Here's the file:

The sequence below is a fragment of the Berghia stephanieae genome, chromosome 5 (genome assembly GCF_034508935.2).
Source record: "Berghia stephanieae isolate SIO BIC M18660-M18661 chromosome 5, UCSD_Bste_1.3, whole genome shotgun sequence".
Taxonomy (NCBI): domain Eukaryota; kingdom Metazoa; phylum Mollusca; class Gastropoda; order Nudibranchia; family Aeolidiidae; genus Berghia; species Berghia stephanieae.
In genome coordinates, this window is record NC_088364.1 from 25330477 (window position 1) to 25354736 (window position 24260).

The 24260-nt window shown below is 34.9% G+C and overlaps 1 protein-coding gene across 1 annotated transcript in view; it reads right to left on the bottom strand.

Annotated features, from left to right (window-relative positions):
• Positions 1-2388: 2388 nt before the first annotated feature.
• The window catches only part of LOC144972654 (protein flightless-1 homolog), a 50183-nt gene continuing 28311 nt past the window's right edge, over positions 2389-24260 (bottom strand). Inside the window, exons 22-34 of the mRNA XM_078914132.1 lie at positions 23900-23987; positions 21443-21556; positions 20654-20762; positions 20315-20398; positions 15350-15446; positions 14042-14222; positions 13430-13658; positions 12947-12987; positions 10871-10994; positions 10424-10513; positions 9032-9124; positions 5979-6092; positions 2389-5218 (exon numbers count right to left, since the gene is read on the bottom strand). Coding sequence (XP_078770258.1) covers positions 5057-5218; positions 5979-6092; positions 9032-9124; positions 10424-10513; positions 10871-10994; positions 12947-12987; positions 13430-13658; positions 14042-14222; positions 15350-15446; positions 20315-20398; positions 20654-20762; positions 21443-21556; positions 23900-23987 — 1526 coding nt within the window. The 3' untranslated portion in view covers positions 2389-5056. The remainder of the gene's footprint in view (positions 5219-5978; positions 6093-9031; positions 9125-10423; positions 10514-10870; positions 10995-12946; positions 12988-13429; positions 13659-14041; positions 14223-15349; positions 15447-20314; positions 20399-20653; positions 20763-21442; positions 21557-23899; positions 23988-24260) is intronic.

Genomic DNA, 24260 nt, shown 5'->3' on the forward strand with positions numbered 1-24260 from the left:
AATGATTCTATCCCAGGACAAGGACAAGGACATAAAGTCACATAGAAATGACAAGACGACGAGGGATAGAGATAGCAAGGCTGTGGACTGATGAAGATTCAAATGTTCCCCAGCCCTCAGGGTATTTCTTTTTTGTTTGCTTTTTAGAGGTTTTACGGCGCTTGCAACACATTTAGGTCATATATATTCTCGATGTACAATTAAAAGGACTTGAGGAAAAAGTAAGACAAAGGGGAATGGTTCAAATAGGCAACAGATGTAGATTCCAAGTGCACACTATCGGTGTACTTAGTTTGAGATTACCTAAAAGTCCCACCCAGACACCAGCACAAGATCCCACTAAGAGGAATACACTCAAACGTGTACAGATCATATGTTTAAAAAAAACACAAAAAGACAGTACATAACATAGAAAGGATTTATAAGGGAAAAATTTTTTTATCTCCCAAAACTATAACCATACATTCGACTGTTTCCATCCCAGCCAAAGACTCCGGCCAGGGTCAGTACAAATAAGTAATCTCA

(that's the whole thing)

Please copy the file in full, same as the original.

The sequence below is a fragment of the Berghia stephanieae genome, chromosome 5 (genome assembly GCF_034508935.2).
Source record: "Berghia stephanieae isolate SIO BIC M18660-M18661 chromosome 5, UCSD_Bste_1.3, whole genome shotgun sequence".
Taxonomy (NCBI): domain Eukaryota; kingdom Metazoa; phylum Mollusca; class Gastropoda; order Nudibranchia; family Aeolidiidae; genus Berghia; species Berghia stephanieae.
In genome coordinates, this window is record NC_088364.1 from 25330477 (window position 1) to 25354736 (window position 24260).

The 24260-nt window shown below is 34.9% G+C and overlaps 1 protein-coding gene across 1 annotated transcript in view; it reads right to left on the bottom strand.

Annotated features, from left to right (window-relative positions):
• Positions 1-2388: 2388 nt before the first annotated feature.
• The window catches only part of LOC144972654 (protein flightless-1 homolog), a 50183-nt gene continuing 28311 nt past the window's right edge, over positions 2389-24260 (bottom strand). Inside the window, exons 22-34 of the mRNA XM_078914132.1 lie at positions 23900-23987; positions 21443-21556; positions 20654-20762; positions 20315-20398; positions 15350-15446; positions 14042-14222; positions 13430-13658; positions 12947-12987; positions 10871-10994; positions 10424-10513; positions 9032-9124; positions 5979-6092; positions 2389-5218 (exon numbers count right to left, since the gene is read on the bottom strand). Coding sequence (XP_078770258.1) covers positions 5057-5218; positions 5979-6092; positions 9032-9124; positions 10424-10513; positions 10871-10994; positions 12947-12987; positions 13430-13658; positions 14042-14222; positions 15350-15446; positions 20315-20398; positions 20654-20762; positions 21443-21556; positions 23900-23987 — 1526 coding nt within the window. The 3' untranslated portion in view covers positions 2389-5056. The remainder of the gene's footprint in view (positions 5219-5978; positions 6093-9031; positions 9125-10423; positions 10514-10870; positions 10995-12946; positions 12988-13429; positions 13659-14041; positions 14223-15349; positions 15447-20314; positions 20399-20653; positions 20763-21442; positions 21557-23899; positions 23988-24260) is intronic.

Genomic DNA, 24260 nt, shown 5'->3' on the forward strand with positions numbered 1-24260 from the left:
AATGATTCTATCCCAGGACAAGGACAAGGACATAAAGTCACATAGAAATGACAAGACGACGAGGGATAGAGATAGCAAGGCTGTGGACTGATGAAGATTCAAATGTTCCCCAGCCCTCAGGGTATTTCTTTTTTGTTTGCTTTTTAGAGGTTTTACGGCGCTTGCAACACATTTAGGTCATATATATTCTCGATGTACAATTAAAAGGACTTGAGGAAAAAGTAAGACAAAGGGGAATGGTTCAAATAGGCAACAGATGTAGATTCCAAGTGCACACTATCGGTGTACTTAGTTTGAGATTACCTAAAAGTCCCACCCAGACACCAGCACAAGATCCCACTAAGAGGAATACACTCAAACGTGTACAGATCATATGTTTAAAAAAAACACAAAAAGACAGTACATAACATAGAAAGGATTTATAAGGGAAAAATTTTTTTATCTCCCAAAACTATAACCATACATTCGACTGTTTCCATCCCAGCCAAAGACTCCGGCCAGGGTCAGTACAAATAAGTAATCTCA